Fort San, Sask., rejects proposal to move addictions centre to village

·3 min read
Pine Lodge is an addictions treatment centre, serving inpatient clients in 28-day periods, that had operated in Indian Head for years. Damage caused by fire and smoke forced the facility closed in December.  (Trent Peppler/CBC - image credit)
Pine Lodge is an addictions treatment centre, serving inpatient clients in 28-day periods, that had operated in Indian Head for years. Damage caused by fire and smoke forced the facility closed in December. (Trent Peppler/CBC - image credit)

The council of Fort San, Sask., a resort village 70 km northeast of Regina, has voted no on letting Pine Lodge Treatment Centre relocate after the original site was damaged in a fire in December.

The addictions recovery centre, which offers a 28-day inpatient program funded by the province, was in the community of Indian Head, about 30 km to the south.

Residents check in voluntarily after detox.

Staff of the centre had located the vacant Calling Lakes Centre in Fort San, used for years as the Prairie Christian Training Centre, and said it was the only suitable new space in the area where they could relocate.

Lisa Klatt was a client at Pine Lodge and worked there after she got sober. She said Pine Lodge saved her life.

"I laughed for the first time — like a real belly laugh — when I was a client there," she said.

She said it's the centre's ongoing closure is devastating, and that it's possible people will die waiting for it to open again.

"This is bigger than the whole Pine Lodge relocation; it's a whole health-care system. But when somebody says, 'I want help,' they should get it now," Klatt said.

"Currently, they have to wait to get into detox and then they have a wait to get into treatment. So, it's hard to keep them motivated when they don't have an intake date for Pine Lodge."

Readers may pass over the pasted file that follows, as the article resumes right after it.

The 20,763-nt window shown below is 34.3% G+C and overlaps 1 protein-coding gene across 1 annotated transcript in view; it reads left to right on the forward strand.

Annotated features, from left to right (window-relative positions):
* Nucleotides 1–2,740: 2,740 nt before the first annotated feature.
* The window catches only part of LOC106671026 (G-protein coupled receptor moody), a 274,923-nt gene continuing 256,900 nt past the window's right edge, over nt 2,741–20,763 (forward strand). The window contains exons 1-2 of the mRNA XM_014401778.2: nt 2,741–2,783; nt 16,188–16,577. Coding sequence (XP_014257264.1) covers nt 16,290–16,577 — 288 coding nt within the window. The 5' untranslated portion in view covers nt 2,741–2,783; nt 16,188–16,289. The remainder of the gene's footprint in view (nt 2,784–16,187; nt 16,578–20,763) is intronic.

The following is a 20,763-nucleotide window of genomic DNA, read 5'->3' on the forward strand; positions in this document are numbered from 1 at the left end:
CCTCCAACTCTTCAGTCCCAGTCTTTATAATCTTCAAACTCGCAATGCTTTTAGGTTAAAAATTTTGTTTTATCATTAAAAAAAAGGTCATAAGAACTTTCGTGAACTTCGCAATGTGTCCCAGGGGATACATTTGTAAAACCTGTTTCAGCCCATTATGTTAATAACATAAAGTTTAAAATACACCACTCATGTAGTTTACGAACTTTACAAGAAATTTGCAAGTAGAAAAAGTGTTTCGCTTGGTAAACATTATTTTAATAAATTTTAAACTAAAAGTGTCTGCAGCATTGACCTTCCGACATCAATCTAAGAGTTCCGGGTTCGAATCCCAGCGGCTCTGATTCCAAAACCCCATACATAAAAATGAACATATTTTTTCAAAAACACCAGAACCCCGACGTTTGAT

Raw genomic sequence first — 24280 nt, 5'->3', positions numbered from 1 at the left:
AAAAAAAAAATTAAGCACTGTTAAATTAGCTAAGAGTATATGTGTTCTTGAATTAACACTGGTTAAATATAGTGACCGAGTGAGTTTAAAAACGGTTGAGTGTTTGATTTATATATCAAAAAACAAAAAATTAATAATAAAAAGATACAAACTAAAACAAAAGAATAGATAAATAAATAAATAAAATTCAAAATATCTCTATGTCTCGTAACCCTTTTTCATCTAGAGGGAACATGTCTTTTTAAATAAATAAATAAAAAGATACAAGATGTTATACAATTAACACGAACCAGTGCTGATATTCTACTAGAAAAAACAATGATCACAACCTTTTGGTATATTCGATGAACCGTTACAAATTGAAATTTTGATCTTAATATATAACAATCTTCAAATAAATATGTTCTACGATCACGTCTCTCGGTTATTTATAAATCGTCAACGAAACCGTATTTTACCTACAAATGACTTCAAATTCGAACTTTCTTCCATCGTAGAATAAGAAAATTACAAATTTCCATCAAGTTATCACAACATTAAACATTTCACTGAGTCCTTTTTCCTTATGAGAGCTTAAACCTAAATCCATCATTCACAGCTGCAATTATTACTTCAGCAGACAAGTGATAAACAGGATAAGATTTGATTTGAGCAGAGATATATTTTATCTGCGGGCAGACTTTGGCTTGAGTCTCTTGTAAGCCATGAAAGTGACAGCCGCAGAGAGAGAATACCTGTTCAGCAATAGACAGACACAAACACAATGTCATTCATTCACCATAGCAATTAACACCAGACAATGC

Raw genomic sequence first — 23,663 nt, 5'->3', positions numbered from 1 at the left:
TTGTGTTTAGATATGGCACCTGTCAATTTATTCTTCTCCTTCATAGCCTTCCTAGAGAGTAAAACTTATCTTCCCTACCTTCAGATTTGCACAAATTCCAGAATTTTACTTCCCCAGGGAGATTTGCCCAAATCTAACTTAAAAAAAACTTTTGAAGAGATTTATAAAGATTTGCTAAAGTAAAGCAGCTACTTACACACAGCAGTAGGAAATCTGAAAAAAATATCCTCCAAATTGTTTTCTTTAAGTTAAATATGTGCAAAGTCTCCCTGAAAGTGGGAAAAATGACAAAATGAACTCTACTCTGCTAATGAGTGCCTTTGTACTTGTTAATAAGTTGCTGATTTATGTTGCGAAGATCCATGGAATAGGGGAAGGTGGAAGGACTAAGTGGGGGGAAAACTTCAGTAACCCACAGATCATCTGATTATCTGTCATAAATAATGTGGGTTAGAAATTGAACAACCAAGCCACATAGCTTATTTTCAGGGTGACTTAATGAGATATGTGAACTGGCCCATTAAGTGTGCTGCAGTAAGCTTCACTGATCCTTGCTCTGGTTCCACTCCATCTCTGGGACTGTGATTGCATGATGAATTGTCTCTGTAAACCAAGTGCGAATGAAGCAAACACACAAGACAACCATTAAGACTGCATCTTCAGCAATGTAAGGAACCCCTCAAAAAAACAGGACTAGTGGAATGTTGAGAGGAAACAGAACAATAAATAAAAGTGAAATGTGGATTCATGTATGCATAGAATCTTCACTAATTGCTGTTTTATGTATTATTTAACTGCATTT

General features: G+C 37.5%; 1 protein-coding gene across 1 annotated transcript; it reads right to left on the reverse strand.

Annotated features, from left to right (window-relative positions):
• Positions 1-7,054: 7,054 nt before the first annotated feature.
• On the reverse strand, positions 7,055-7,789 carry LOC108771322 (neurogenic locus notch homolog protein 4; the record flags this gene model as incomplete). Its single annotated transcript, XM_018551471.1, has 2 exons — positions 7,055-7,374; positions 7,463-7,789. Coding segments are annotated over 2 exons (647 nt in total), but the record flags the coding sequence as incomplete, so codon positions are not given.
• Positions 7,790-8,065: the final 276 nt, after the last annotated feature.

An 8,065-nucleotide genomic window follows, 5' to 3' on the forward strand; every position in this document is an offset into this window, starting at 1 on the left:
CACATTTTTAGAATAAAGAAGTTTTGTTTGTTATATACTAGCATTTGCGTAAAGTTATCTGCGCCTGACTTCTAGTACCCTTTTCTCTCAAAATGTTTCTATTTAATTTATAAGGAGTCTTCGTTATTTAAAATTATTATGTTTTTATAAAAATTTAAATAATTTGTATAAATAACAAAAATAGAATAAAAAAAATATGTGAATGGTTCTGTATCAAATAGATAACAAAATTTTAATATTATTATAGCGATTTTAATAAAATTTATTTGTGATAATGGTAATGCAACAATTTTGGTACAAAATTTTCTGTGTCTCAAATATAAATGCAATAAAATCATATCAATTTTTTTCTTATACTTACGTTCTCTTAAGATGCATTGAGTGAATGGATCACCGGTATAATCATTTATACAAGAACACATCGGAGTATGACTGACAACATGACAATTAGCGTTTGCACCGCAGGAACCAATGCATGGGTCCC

Klatt spoke at the meeting Tuesday. There was a lot of fear in the community about the impact of having this type of facility in Fort San, she said. Klatt said those conceptions are not based in reality. "

"If you've never been around recovery and addicts and alcoholics and seen them when they're sober trying to get help, you think of that negative picture that's in the news and in the movies, right?

"Those who actually make it to treatment ... they want to be there because they fought with everything they have to get into treatment, and so they don't pose a threat to the community."

Mayor says appeal possible

Fort San's mayor, Steve Helfrick, said delegations arguing for and against were both strong.

Council decided 3-0, with Helfrick abstaining, that the centre did not fit the definition of Residential Care Facility as defined in the village's zoning bylaw.

"There were some people that were heartbroken; there were some people that were overjoyed. But nevertheless, that's not the end of the story," he said.

There are a couple of levels of appeal at the village level that can happen on the decision.

Helfrick said the people against the centre moving to the community talked about property devaluation and the original community plan. They also noted there is another treatment centre in Fort San, called Leading Thunderbird Lodge.

The lodge is funded by the federal government. According to their website, the lodge "provides a 16-week culturally based residential treatment program for First Nations and Inuit male youth from across Canada who are between 12-17 years."

Helfrick said he was disappointed "on both sides," because the developer missed permits and other required technical aspects. But he's also worried about the people waiting for treatment.

The executive director of Pine Lodge, Foster Monson, said he's not sure what they will do next. They are waiting on some estimates from SGI about what it would cost to fix the old building.

"It's very disappointing. It's not so much disappointing for Pine Lodge as it is for the people out there who need treatment, who have been waiting for treatment for some time and will continue to wait for treatment for even a longer amount of time," he said.

"Some of these people will go back using. Some will probably even die."